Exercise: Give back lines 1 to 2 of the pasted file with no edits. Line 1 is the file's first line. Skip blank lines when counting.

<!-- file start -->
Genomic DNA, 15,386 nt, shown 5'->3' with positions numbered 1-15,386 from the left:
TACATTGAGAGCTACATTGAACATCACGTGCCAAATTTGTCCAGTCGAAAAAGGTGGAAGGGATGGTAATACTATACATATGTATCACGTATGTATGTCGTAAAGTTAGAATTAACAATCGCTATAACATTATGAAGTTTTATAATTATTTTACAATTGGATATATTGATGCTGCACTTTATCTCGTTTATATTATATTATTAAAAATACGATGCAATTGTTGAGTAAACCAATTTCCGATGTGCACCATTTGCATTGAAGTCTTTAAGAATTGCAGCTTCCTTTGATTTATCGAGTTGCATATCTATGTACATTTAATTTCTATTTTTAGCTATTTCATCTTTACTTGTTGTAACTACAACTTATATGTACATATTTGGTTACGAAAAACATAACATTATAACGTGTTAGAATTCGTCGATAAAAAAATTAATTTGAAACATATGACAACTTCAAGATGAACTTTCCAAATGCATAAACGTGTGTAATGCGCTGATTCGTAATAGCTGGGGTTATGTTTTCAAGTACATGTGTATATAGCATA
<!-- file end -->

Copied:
Genomic DNA, 15,386 nt, shown 5'->3' with positions numbered 1-15,386 from the left:
TACATTGAGAGCTACATTGAACATCACGTGCCAAATTTGTCCAGTCGAAAAAGGTGGAAGGGATGGTAATACTATACATATGTATCACGTATGTATGTCGTAAAGTTAGAATTAACAATCGCTATAACATTATGAAGTTTTATAATTATTTTACAATTGGATATATTGATGCTGCACTTTATCTCGTTTATATTATATTATTAAAAATACGATGCAATTGTTGAGTAAACCAATTTCCGATGTGCACCATTTGCATTGAAGTCTTTAAGAATTGCAGCTTCCTTTGATTTATCGAGTTGCATATCTATGTACATTTAATTTCTATTTTTAGCTATTTCATCTTTACTTGTTGTAACTACAACTTATATGTACATATTTGGTTACGAAAAACATAACATTATAACGTGTTAGAATTCGTCGATAAAAAAATTAATTTGAAACATATGACAACTTCAAGATGAACTTTCCAAATGCATAAACGTGTGTAATGCGCTGATTCGTAATAGCTGGGGTTATGTTTTCAAGTACATGTGTATATAGCATA